Payment Tokenization Explained
“Tokenization” is a super-buzzy payments word at the moment, especially because of the increased attention on mobile payments apps like Apple Pay. Basically, tokenization adds an extra level of security to sensitive credit card data.
In this article:
- What is tokenization?
- History of credit card tokenization
- Tokenization vs. encryption
- Payment tokenization
- Tokenization FAQs
What is tokenization?
Tokenization is the process of protecting sensitive data by replacing it with an algorithmically generated number called a token. Often times tokenization is used to prevent credit card fraud. In credit card tokenization, the customer’s primary account number (PAN) is replaced with a series of randomly-generated numbers, which is called the “token.” These tokens can then been passed through the internet or the various wireless networks needed to process the payment without actual bank details being exposed. The actual bank account number is held safe in a secure token vault.
Just like the nationwide shift to chip cards, tokenization’s end game is to prevent the bad guys from duplicating your bank information onto another card. But while chip cards protect against fraud that occurs when someone pays at a physical store, tokenization is primarily designed to fight online or digital breaches.
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Credit Card Tokenization - a History
Substitution techniques like tokenization have been in practice for decades as a way to isolate data in ecosystems like databases. Historically encryption with reversible cryptographic ‘keys’ was the preferred method of protecting sensitive data. According to Stanford University’s encryption expert, “Encryption is the transformation of data into a form unreadable by anyone without a secret decryption key. Its purpose is to ensure privacy by keeping the information hidden from anyone for whom it is not intended, even those who can see the encrypted data. For example, one may wish to encrypt files on a hard disk to prevent an intruder from reading them.” Encryption has a wide variety of use cases, from cloaking private messages in P2P apps to transferring sensitive information in a vulnerable environment.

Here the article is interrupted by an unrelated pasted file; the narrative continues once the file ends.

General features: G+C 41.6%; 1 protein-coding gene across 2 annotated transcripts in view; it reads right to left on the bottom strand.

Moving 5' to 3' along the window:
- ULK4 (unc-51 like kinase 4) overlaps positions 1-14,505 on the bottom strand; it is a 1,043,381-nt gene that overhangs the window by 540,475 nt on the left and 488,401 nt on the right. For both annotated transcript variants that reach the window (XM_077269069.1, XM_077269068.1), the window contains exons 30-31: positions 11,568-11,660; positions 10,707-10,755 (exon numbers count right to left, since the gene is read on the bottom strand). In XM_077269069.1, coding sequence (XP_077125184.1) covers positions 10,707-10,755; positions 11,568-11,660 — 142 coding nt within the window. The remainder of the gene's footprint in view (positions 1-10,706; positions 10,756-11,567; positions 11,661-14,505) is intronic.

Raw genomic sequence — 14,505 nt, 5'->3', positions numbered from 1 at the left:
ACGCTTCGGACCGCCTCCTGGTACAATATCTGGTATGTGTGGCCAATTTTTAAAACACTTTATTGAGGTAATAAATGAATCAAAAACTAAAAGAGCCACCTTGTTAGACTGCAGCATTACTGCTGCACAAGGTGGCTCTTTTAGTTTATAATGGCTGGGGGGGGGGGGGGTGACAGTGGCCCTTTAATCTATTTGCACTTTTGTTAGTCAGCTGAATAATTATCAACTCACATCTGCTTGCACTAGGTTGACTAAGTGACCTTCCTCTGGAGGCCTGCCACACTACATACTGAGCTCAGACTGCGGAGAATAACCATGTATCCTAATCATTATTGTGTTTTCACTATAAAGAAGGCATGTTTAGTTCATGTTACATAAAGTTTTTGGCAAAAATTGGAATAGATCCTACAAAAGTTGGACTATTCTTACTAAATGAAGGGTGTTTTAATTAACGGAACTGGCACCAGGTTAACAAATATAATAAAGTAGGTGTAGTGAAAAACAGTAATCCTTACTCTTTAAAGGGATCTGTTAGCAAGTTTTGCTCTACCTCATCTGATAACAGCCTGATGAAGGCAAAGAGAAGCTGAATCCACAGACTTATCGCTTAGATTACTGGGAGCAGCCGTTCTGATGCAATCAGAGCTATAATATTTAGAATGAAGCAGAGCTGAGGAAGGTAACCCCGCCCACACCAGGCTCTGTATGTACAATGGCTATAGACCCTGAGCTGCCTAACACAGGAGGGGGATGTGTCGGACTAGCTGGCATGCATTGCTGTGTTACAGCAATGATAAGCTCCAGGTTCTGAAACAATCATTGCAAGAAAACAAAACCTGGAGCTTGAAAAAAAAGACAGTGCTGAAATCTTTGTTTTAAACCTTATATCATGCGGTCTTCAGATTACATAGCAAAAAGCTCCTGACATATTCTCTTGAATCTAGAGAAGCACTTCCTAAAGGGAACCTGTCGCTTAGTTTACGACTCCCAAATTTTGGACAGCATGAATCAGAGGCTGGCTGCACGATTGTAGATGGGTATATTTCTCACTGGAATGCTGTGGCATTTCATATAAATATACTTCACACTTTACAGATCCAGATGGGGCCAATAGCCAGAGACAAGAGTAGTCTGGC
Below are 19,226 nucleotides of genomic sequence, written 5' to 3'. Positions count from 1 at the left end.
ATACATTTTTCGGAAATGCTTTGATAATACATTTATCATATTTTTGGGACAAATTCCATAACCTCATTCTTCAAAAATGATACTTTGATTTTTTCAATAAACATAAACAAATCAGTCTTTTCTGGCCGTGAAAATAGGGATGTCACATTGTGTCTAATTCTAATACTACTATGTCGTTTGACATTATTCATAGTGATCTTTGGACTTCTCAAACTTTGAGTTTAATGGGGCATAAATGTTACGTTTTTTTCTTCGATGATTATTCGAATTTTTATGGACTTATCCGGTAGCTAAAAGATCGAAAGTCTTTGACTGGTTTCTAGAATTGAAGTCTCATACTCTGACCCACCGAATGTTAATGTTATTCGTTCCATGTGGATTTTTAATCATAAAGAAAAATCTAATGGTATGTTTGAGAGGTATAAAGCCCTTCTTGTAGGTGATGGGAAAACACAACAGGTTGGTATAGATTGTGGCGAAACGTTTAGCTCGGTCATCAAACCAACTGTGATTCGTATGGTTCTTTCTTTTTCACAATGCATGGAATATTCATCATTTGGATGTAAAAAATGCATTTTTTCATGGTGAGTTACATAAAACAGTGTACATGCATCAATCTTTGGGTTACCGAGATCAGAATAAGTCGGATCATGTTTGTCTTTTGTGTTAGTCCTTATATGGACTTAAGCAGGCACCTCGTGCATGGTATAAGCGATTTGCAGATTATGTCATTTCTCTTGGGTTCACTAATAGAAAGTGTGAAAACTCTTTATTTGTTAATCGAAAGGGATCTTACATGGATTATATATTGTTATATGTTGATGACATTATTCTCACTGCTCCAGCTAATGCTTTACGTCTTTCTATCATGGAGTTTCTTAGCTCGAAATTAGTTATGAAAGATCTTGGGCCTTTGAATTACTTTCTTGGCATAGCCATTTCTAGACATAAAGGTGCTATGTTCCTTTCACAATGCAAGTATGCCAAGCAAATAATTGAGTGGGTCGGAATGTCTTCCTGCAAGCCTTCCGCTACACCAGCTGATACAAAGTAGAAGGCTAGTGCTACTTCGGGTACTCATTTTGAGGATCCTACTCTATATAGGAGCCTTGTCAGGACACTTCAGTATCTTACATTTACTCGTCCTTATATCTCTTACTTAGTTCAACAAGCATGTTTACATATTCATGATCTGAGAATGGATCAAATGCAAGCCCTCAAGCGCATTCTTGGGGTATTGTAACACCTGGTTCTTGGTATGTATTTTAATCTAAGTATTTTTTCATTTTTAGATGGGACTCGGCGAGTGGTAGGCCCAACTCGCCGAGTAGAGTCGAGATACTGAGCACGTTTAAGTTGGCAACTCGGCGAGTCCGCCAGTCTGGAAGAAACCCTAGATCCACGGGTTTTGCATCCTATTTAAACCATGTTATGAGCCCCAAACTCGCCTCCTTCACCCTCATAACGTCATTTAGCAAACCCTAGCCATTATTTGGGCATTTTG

But more recently, payment experts are seeing more and more organizations moving from encryption to tokenization as a more cost-effective (and secure) way to protect and safeguard sensitive information.
One of the most widespread uses of tokenization today is in the payments processing industry. Tokenization allows users to store credit card information in mobile wallets, ecommerce solutions and POS terminals to allow the card to be recharged without exposing the original card information.
Tokenization vs. Encryption
|PAN data displayed||X|
|Reduces PCI scope||X|
|Payment flexibility: refunds, chargebacks, recurring payments etc.||x|
|Rotation of keys required||X|
|Low-cost per transaction||X|
|Format fits with legacy credit card fields||X|
Tokenization replaces sensitive cardholder detail with a stand-in token. This helps secure the customer’s bank account details in credit card and eCommerce transactions.
End to end encryption (aka “data field encryption”) on the other hand, encrypts cardholder data at the origin, and then decrypts it at the end destination. Some examples of end-to-end encryption are VPNs, Apple’s imessage feature, and other messaging apps like WhatsApp.
Both tokenization and encryption are used to reduce the scope of PCI Compliance by reducing the amount of systems that have access to customers’ credit card information. (For a primer on PCI compliance, check out our PCI Compliance Guide). While both have their places in payment technology, tokenization is fast emerging as a more cost-effective and secure solution to protecting customer card information and reducing the scope of PCI compliance. Unlike data that is encrypted, tokens are not mathematically reversible with a decryption key and PAN data is never displayed.